However, it was also found that “there is a need to protect concern that non-disclosure agreements have been used to hide workplace harassment or intimidate victims into silence”.
Disclosure of information
Under the proposed legislation, organisations will not be able to prevent an individual from disclosing information to the police, regulated health and care professionals or lawyers.
Individuals can expect to be more informed on their rights and the limitations of disclosure, which will need to be set out in a written statement of particulars.
Improved legal advice
At present, legal advice has to be sought when an individual signs a settlement agreement but this will be extended so that individuals benefit from advice on the limitations of any confidentiality clauses.
Guidance on drafting NDAs
Bodies such as ACAS and the Solicitors Regulatory Authority are expected to draft guidance on NDAs so that organisations understand the legislation when it comes into force.
The new legislation will be enforced through the tribunal courts with the remedy being additional compensation for successful claims.
A date is yet to be set for the implementation of the new legislation. The government’s full press release on their plans was issued on 21st July 2019: Crack down on misuse of Non-Disclosure Agreements in the workplace.
At present, NDAs cannot be used to prevent an individual from reporting any wrongdoing to the police but from what we’ve seen in the news, it would appear NDAs are being used to make individuals believe this is not the case, something which is not acceptable!
It’s also concerning that individuals may feel isolated and unable to seek mental health support to talk about their problems if they believe they’ll breach an NDA in doing so.
Individuals should become more aware of their rights under the proposed legislation and the subsequent news coverage we’ll certainly see off the back of the proposals coming into force.
Overall, I welcome this transparency to ensure that victims of a crime are not led to believe they cannot report criminal activity to the police, as well as ensure they receive appropriate medical attention and mental health support.
For organisations, this will mean doing more than updating confidentiality clauses when the legislation comes into force and the ACAS guidance is issued.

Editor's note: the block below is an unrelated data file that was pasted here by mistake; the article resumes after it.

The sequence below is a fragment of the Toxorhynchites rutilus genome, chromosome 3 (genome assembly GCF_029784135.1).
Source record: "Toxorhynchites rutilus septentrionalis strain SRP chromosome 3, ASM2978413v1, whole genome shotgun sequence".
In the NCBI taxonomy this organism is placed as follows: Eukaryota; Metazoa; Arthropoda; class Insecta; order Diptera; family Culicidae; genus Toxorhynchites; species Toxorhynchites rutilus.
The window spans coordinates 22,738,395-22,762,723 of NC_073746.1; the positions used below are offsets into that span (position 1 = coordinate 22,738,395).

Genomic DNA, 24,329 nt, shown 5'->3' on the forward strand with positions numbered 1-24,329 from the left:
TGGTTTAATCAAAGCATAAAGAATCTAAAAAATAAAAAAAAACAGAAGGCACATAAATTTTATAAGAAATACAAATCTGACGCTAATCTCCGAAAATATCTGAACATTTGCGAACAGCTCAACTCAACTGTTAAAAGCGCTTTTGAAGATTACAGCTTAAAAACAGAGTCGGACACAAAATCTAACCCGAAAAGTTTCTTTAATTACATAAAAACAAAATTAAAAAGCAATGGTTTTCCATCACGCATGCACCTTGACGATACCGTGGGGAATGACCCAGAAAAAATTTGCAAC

The HR and Legal sector are already commenting on the legislation only being a small part of the solution to eradicating workplace discrimination and sexual harassment. The main point here is that this new legislation is about dealing with the issue once it has happened. So they, and I, would like to see more done to prevent inappropriate behaviour from actually occurring in the first place. This appears to be the growing consensus from the HR sector.
However, to implement meaningful changes that might prevent these inappropriate behaviours in the workplace it is going to require a wide array of measures to ensure an appropriate workplace culture from training workshops, clear and well-communicated workplace policies, to the right behaviours displayed from the top-down. My concern is how many small business owners could and will come up with a plan to reduce the likelihood of sexual harassment and discrimination occurring in their workplace as they’re hiring say, employee number 7 into their team. I’d guess not many.
In the case of this hypothetical business, they’ll probably want to settle such a claim rather than going through a tribunal process. This method of dispute resolution through a settlement agreement is often more favourable than the financial costs of a tribunal and reputational damage.
Although, it’s also anticipated that NDAs will be banned from use in cases involving harassment and discrimination, so exactly how the legislation will work in such cases and settlement agreements is unclear.
As the proposed legislation takes shape, I hope to see more guidance and resources to support small businesses in getting it right from the outset rather than focus being on the legal terms.